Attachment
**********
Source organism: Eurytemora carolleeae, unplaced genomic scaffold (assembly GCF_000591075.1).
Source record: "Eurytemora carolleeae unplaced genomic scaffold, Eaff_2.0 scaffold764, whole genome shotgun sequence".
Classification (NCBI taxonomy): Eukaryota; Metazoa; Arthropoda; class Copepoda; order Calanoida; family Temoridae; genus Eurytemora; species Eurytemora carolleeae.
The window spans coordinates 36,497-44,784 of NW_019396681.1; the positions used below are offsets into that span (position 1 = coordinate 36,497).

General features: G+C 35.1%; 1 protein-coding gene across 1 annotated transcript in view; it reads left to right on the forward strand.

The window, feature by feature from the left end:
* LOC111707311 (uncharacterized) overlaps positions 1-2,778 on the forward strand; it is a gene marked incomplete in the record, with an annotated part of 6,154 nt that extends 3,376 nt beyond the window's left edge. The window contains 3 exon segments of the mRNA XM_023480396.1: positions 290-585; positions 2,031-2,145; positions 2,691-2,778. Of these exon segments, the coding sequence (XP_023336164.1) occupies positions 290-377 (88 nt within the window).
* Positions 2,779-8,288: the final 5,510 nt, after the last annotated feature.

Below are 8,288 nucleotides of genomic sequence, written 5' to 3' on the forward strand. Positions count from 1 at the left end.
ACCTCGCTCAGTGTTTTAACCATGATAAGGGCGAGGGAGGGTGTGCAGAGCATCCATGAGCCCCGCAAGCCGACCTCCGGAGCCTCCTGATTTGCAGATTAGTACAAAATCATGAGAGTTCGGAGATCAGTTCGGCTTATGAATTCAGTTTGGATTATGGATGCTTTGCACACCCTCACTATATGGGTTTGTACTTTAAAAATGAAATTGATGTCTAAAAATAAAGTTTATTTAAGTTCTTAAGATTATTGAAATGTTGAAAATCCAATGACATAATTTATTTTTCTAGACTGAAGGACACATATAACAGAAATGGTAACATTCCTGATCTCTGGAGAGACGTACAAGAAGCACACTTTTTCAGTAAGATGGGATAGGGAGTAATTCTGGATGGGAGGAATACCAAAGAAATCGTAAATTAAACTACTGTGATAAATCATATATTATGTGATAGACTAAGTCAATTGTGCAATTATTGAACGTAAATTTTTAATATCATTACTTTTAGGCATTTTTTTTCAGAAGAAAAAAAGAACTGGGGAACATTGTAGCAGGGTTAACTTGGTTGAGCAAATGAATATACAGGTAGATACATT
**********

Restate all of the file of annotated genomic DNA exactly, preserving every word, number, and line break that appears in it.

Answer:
Source organism: Eurytemora carolleeae, unplaced genomic scaffold (assembly GCF_000591075.1).
Source record: "Eurytemora carolleeae unplaced genomic scaffold, Eaff_2.0 scaffold764, whole genome shotgun sequence".
Classification (NCBI taxonomy): Eukaryota; Metazoa; Arthropoda; class Copepoda; order Calanoida; family Temoridae; genus Eurytemora; species Eurytemora carolleeae.
The window spans coordinates 36,497-44,784 of NW_019396681.1; the positions used below are offsets into that span (position 1 = coordinate 36,497).

General features: G+C 35.1%; 1 protein-coding gene across 1 annotated transcript in view; it reads left to right on the forward strand.

The window, feature by feature from the left end:
* LOC111707311 (uncharacterized) overlaps positions 1-2,778 on the forward strand; it is a gene marked incomplete in the record, with an annotated part of 6,154 nt that extends 3,376 nt beyond the window's left edge. The window contains 3 exon segments of the mRNA XM_023480396.1: positions 290-585; positions 2,031-2,145; positions 2,691-2,778. Of these exon segments, the coding sequence (XP_023336164.1) occupies positions 290-377 (88 nt within the window).
* Positions 2,779-8,288: the final 5,510 nt, after the last annotated feature.

Below are 8,288 nucleotides of genomic sequence, written 5' to 3' on the forward strand. Positions count from 1 at the left end.
ACCTCGCTCAGTGTTTTAACCATGATAAGGGCGAGGGAGGGTGTGCAGAGCATCCATGAGCCCCGCAAGCCGACCTCCGGAGCCTCCTGATTTGCAGATTAGTACAAAATCATGAGAGTTCGGAGATCAGTTCGGCTTATGAATTCAGTTTGGATTATGGATGCTTTGCACACCCTCACTATATGGGTTTGTACTTTAAAAATGAAATTGATGTCTAAAAATAAAGTTTATTTAAGTTCTTAAGATTATTGAAATGTTGAAAATCCAATGACATAATTTATTTTTCTAGACTGAAGGACACATATAACAGAAATGGTAACATTCCTGATCTCTGGAGAGACGTACAAGAAGCACACTTTTTCAGTAAGATGGGATAGGGAGTAATTCTGGATGGGAGGAATACCAAAGAAATCGTAAATTAAACTACTGTGATAAATCATATATTATGTGATAGACTAAGTCAATTGTGCAATTATTGAACGTAAATTTTTAATATCATTACTTTTAGGCATTTTTTTTCAGAAGAAAAAAAGAACTGGGGAACATTGTAGCAGGGTTAACTTGGTTGAGCAAATGAATATACAGGTAGATACATT